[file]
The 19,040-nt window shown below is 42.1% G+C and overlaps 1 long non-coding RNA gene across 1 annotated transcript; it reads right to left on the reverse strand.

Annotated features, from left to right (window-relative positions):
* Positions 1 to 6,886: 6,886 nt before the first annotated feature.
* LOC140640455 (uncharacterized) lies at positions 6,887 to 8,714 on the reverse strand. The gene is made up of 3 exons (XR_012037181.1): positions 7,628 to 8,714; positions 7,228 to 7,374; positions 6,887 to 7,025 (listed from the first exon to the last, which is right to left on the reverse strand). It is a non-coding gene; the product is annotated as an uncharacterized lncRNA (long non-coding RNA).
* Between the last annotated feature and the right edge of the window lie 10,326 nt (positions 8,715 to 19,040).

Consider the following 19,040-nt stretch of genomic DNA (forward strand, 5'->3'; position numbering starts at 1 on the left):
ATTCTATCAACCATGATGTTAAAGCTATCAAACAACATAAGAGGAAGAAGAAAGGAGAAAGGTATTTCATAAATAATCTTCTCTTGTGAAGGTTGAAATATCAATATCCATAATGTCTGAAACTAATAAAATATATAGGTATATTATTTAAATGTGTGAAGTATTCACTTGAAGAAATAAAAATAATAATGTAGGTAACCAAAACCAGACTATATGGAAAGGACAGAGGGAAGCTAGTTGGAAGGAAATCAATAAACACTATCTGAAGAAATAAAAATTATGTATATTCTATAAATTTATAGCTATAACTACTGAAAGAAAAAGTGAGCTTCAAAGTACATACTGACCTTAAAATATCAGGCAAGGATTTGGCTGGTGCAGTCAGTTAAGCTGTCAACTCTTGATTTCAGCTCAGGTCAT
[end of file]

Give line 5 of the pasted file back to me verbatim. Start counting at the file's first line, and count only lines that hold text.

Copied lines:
* Between the last annotated feature and the right edge of the window lie 10,326 nt (positions 8,715 to 19,040).